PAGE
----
I think it’s fair to say, that the combinations of daily feedback on photos the participants take as well as being able to photograph one and one next to either me or my colleague Sven Creutzmann, with whom I taught the workshop, give a good dynamic for each participant to develop his or her photography. The result was noticeable. A lot of very strong imagery was captured during the workshop.
This is the third team we have organized this workshop.
Here are a couple of glimpses behind the scene during the workshop. Later on, I will get back with photos we shot during the ten days in Bolivia.
As you are reading this post, I am getting going teaching another photo workshop in Bolivia. It has just started. Today, Monday, we are heading out from Santa Cruz, the regional centre in eastern Bolivia, to the village of Samaipata. Over the next week plus, we will continue to Vallegrande and La Higuera and finally head back again to Santa Cruz at the end of next week.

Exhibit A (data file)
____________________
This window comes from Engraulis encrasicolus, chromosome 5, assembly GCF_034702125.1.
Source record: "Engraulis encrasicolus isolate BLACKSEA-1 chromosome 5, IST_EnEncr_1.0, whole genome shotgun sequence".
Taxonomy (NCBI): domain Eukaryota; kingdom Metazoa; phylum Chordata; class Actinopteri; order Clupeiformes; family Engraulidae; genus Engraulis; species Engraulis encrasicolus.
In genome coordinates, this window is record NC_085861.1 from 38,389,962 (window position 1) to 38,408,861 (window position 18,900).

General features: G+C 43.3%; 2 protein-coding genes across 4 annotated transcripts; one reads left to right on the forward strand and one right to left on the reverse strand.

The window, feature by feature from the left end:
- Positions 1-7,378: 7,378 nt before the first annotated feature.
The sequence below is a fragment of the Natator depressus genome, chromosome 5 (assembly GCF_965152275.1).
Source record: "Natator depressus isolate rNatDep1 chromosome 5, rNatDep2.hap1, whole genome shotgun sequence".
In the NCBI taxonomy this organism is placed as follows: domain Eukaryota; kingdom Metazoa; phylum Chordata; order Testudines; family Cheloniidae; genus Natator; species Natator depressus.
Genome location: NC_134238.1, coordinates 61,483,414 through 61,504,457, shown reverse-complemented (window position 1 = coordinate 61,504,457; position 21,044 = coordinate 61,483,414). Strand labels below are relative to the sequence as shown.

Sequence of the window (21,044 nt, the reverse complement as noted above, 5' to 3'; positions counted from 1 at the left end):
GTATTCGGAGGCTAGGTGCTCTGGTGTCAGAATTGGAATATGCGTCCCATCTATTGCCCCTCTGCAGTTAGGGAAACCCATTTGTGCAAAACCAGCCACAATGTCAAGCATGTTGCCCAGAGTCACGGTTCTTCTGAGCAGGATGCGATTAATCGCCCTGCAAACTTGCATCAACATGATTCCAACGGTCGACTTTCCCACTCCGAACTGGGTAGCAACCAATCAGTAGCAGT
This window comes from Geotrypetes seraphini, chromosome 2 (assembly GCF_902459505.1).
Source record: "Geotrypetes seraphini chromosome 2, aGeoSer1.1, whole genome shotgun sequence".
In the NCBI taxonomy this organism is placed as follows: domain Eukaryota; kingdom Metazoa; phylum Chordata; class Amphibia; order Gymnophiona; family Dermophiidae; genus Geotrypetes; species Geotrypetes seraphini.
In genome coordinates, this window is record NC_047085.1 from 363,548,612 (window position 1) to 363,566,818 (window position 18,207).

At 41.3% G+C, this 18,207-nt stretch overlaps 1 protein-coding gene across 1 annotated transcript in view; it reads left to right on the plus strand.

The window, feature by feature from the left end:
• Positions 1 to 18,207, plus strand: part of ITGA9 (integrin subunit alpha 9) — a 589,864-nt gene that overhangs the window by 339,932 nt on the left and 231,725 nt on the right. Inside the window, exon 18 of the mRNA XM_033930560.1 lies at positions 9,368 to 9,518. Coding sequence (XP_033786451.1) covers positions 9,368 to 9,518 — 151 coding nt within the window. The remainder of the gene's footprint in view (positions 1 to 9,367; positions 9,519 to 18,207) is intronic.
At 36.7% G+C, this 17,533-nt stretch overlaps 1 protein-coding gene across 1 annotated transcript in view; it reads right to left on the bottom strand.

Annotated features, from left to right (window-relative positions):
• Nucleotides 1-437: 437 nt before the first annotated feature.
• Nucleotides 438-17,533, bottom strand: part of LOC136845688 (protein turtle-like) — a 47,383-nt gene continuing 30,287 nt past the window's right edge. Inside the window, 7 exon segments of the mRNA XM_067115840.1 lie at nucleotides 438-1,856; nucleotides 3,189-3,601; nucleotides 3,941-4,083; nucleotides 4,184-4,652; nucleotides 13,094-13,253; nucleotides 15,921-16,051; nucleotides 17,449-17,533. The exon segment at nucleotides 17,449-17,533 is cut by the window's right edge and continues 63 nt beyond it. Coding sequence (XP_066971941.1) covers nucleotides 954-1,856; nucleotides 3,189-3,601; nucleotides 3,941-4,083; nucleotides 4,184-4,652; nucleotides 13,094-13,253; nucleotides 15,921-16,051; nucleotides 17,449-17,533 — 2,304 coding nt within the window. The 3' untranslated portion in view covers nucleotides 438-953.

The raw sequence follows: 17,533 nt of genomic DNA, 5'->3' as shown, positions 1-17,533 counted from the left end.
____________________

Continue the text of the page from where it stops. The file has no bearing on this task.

I have been looking forward both to be on the road and not the least to teach this workshop again. Last time we did it—that is my friend and colleague Sven Creutzmann and I—was back in 2013. We have a nice group of participants with us this time, most of whom have attended at least one of our workshops before.
This is definitely a photo workshop for the more adventures photographers. Yes, here in Santa Cruz we stay at a great and quit luxurious hotel, but hereafter it’s going to be plenty of bumpy roads and the most unpretentious of accommodations. Simply because that’s all there is in the towns and village up in the eastern mountains of Bolivia.
The tour will follow in the footsteps of Che Guevara. For some he was a hero, for some a terrorist. No matter what you think about him, the history and how it all ended here in the mountains of Bolivia is fascinating.
I will try to keep you posted about the trip and the workshop as we go, but cannot promise anything. Internet is not well accessible in these rural areas. Anyway, here we go.
Street photography is challenging. Most of us feel like intruders when we shove our cameras into the faces of strangers on the street. It’s intimidating, and most intimidating is approaching strangers asking to take their photo. Even just being a fly on the wall, letting street life pass by unobstructed, capturing it without any interaction, can be daunting enough. We just don’t feel comfortable photographing people we don’t know.